It’s easy to pass off these early church problems because they didn’t have a printed Bible like we do today. Regardless of whether someone has a walking Apostle or a written Bible, God’s Word stands true and God’s Word is completely authoritative for us. But if we don’t read our Bible, we have no advantage over the early church.
Spend time today thanking God for the ministries of Paul and the other Apostles. Thank God for preserving His Word so that we can read it and understand it just like the First Century church did.
Paul gives Timothy some very practical advise in today’s Bible reading. All Believers can relate to the occasional waning of passion for God and for practicing the spiritual disciplines. He tells Timothy to, “rekindle the gift of God that is in you through the laying on of my hands. For God has not given us a spirit of fear, but one of power, love, and sound judgment.” (2 Timothy 1:6–7)
I spent about ten years as a Scout, beginning as a Cub Scout and progressing through the Ranks of Boy Scouts until I earned the rank of Eagle. I spent another ten years as a Scout leader, mentoring my son and other growing young men. One of the important skills Boy Scouts is how to safely work with fire for warmth, cooking, for sterilizing dishes after meals. Again, working safely with fire, we had to let our campfire die down before hitting the sack at night. In the morning, we often wouldn’t have to start a new fire. Instead, we would use a shovel to turn over the ashes to reveal the glowing embers. We’d kneel down and slowly and gently blow into the embers until a flame erupted. From there we would begin adding small sticks and graduate to larger sticks to logs through the day and early evening.
Paul tells Timothy to turn over the apparent dead ashes, reveal the hidden embers, and fan into flame the gift that God gave him years ago. Spiritual growth doesn’t just happen. The verb tense that Paul uses is not to fan into flame one time, but to keep on fanning into flame his spiritual gift. We don’t know what Timothy’s spiritual gift was; it doesn’t matter anyway because Paul’s point is that he intends that we do the same when our passions wane.
In Ephesians 5:18, Paul tells the Ephesians — the people in Timothy’s church — to not be controlled with wine, but to keep on being filled with the Spirit. Why? Because we leak! One day — or one moment — we may be walking in a spiritual high and the next we may be fighting those indwelling sins that our enemy uses to condemn us and rob us of our joy. Why? Because we leak!
I don’t know a single Believer who constantly walks in a spiritual high. Seasons come and seasons go. Each of us needs to be reminded that we need to keep on fanning the flame of what God has given to us in Jesus.
Practicing the spiritual disciplines can help us to keep on rekindling the embers of passion for God and the things of God. If you’re interested in learning more about the spiritual disciplines, check out these resources by clicking the affiliate links.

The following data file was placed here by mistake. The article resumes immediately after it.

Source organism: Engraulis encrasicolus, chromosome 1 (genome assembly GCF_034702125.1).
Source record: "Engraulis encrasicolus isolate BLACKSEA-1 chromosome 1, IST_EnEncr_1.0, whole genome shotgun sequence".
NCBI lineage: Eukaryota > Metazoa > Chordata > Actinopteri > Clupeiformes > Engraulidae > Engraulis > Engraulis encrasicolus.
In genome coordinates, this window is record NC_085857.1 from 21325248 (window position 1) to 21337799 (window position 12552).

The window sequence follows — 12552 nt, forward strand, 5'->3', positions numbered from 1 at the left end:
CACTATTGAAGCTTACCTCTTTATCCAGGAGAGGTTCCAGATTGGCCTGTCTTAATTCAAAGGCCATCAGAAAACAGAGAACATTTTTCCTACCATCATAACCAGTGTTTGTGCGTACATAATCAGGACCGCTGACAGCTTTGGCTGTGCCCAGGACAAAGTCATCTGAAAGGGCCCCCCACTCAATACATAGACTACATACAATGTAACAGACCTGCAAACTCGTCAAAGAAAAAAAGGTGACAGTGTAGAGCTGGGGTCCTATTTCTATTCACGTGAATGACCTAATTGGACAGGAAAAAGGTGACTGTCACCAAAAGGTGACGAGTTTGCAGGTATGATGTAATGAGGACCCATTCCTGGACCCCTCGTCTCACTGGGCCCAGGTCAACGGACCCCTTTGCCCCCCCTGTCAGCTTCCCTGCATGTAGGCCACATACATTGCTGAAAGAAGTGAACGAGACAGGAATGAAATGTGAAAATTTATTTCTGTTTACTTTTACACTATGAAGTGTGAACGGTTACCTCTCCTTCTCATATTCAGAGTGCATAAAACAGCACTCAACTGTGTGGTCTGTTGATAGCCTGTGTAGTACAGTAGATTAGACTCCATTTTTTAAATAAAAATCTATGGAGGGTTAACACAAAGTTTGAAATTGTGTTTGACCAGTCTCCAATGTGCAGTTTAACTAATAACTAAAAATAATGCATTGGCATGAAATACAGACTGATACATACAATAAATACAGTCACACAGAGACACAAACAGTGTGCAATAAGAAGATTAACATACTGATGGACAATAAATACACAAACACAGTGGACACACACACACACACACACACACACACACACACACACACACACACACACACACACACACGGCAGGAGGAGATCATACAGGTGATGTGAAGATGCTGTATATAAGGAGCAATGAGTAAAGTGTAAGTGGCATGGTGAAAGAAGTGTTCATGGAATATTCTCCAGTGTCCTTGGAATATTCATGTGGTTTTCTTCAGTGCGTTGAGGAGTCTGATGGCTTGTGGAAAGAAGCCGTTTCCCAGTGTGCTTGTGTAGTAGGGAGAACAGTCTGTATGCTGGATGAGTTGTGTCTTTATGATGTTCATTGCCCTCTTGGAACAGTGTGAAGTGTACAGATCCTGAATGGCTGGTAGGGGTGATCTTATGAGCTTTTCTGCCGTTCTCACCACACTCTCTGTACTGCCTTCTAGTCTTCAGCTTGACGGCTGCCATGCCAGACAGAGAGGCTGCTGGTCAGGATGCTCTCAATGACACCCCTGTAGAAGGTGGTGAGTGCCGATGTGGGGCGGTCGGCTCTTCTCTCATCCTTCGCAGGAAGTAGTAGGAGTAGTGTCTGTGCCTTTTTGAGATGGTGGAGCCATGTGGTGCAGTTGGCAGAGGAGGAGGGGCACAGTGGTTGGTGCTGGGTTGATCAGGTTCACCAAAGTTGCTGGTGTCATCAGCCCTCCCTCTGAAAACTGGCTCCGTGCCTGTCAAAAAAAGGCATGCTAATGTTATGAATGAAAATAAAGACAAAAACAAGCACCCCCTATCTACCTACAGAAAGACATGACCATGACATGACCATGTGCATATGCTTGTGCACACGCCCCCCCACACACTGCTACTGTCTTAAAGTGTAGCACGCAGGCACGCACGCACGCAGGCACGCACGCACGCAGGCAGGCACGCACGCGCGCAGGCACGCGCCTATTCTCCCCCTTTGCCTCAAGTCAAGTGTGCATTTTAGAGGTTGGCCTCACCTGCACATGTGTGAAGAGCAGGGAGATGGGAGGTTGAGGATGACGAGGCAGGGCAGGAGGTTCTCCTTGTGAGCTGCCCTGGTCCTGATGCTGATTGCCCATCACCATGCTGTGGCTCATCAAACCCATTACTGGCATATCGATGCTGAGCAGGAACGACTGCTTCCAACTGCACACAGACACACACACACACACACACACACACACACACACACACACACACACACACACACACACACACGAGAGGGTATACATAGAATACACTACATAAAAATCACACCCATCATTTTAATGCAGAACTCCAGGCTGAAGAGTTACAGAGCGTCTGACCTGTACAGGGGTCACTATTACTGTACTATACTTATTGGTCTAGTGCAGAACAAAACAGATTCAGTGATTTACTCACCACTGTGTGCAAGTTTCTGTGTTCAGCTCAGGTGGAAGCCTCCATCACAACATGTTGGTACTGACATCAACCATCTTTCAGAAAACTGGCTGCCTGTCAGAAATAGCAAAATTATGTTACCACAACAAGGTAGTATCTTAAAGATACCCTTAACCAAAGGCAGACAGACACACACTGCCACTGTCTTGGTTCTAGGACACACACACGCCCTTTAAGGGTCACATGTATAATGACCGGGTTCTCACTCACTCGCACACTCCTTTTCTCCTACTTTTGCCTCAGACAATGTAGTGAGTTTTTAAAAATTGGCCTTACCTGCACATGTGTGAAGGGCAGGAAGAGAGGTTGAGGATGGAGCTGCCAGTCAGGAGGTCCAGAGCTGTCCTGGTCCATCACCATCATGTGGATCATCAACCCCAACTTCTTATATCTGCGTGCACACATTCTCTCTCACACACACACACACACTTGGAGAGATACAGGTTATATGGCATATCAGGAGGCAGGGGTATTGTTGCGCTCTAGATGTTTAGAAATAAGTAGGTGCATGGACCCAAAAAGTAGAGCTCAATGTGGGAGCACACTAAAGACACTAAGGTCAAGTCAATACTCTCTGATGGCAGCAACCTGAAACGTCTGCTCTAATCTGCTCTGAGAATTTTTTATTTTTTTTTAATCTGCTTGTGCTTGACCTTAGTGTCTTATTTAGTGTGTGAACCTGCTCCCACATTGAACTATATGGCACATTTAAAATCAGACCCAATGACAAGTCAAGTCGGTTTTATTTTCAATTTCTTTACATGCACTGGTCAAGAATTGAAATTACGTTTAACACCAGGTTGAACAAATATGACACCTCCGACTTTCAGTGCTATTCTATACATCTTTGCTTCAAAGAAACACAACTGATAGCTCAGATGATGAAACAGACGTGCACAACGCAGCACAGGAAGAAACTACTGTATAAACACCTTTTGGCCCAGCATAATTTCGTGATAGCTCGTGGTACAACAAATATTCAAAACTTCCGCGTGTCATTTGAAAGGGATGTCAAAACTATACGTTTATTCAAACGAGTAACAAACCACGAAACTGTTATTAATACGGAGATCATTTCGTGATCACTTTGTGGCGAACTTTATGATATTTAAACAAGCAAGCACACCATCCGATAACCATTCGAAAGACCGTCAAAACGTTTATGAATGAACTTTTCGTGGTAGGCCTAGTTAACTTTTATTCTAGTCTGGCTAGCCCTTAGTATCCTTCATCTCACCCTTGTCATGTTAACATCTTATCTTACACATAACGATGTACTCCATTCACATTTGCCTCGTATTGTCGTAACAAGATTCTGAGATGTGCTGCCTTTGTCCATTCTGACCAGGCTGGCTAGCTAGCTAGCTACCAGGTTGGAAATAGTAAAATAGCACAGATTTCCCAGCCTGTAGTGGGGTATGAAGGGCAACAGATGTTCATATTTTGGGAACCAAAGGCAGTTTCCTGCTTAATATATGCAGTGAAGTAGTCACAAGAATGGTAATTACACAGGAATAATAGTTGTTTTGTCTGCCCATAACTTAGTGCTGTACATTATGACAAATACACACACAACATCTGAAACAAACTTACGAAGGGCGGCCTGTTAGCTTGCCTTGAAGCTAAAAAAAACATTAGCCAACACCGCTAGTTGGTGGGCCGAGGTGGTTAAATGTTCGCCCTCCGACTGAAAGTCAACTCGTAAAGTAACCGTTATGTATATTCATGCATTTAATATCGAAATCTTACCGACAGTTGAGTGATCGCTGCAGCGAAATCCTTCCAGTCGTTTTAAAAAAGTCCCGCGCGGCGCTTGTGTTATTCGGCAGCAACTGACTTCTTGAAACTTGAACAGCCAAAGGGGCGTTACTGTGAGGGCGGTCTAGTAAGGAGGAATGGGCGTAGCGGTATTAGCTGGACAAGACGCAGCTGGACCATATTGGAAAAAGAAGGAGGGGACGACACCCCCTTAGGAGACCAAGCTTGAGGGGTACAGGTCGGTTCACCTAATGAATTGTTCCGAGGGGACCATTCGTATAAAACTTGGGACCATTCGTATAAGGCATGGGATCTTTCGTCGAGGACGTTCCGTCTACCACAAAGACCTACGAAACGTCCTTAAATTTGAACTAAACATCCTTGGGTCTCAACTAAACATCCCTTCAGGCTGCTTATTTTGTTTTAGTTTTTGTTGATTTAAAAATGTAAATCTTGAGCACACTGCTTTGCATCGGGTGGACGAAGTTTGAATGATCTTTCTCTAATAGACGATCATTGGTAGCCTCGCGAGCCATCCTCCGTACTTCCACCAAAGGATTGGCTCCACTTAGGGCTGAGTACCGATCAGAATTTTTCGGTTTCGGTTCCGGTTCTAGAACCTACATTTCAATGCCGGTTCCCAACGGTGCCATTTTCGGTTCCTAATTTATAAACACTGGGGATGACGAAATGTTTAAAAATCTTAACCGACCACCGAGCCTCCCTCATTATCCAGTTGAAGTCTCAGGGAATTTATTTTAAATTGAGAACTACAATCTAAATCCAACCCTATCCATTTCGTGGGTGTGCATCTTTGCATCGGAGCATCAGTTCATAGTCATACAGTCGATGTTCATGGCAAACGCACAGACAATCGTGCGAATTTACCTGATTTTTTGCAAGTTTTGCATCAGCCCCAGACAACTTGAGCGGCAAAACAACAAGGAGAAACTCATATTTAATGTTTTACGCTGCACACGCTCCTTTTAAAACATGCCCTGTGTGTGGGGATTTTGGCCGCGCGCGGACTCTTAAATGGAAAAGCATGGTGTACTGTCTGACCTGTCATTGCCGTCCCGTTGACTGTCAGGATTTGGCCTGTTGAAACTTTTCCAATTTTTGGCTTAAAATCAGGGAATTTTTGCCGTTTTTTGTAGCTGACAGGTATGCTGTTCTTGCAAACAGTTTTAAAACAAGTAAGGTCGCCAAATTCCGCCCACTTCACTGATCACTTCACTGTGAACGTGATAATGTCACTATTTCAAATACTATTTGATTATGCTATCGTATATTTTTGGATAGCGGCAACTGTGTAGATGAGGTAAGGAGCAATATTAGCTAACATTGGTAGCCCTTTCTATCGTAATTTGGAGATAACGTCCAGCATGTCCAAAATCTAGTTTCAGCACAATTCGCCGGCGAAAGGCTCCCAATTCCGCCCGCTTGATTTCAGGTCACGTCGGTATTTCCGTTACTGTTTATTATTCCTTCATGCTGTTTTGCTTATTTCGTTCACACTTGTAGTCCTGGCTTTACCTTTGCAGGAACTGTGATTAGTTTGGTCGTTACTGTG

Spiritual Disciplines for the Christian Life by Donald Whitney
In today’s Bible reading, Paul tells Timothy to guard against people looking down on him because of his youth. We don’t know how old Timothy is. There may have been some concern that this young pastor may not have enough experience or maturity to fulfill his ministry.
There’s a lot to be said about someone with experience in ministry. Years ago as we began our family, we heard someone teach about raising godly children. He had drawn some practical applications from Scripture. But as we pondered what he said, it dawned on us that this man doesn’t have any children. This man isn’t married either. We decided to take what he said with a proverbial grain of salt. Yes, there are truths which any Believer can mine out of God’s Word. Yes, single men can teach a lot from the Bible about raising godly children. But given the choice of a single man with no children and a man with grown, godly children, I’d take the advice of the older man. Most of us probably would.
Obviously, Timothy wasn’t the most experienced pastor, so Paul told him to show himself to be an example of Christian maturity. “Set an example for the believers in speech, in conduct, in love, in faith, and in purity.” (1 Timothy 4:12 CSB) Timothy can’t do anything about his age. But he can be an example of how a Believer talks, acts, loves, believes, and remains pure.
There is an application for all of us here. Yes, Timothy was a church “elder”. But don’t think that there’s a different moral calling for the “ordained” than for the “ordinary”.
All of us are called to live a life of integrity and obedience to God through the power of the Holy Spirit. There will always be people younger in the faith than you. Ordained or not, you can show yourself as an example of how a believer talks, acts, loves, believes, and remains pure.
I’m not talking about putting on a “holier than thou” front. I’m talking about living a genuine life of growing obedience and dependence on the Holy Spirit. I’m talking about being a true disciple of Jesus Christ. And everyone is called to that.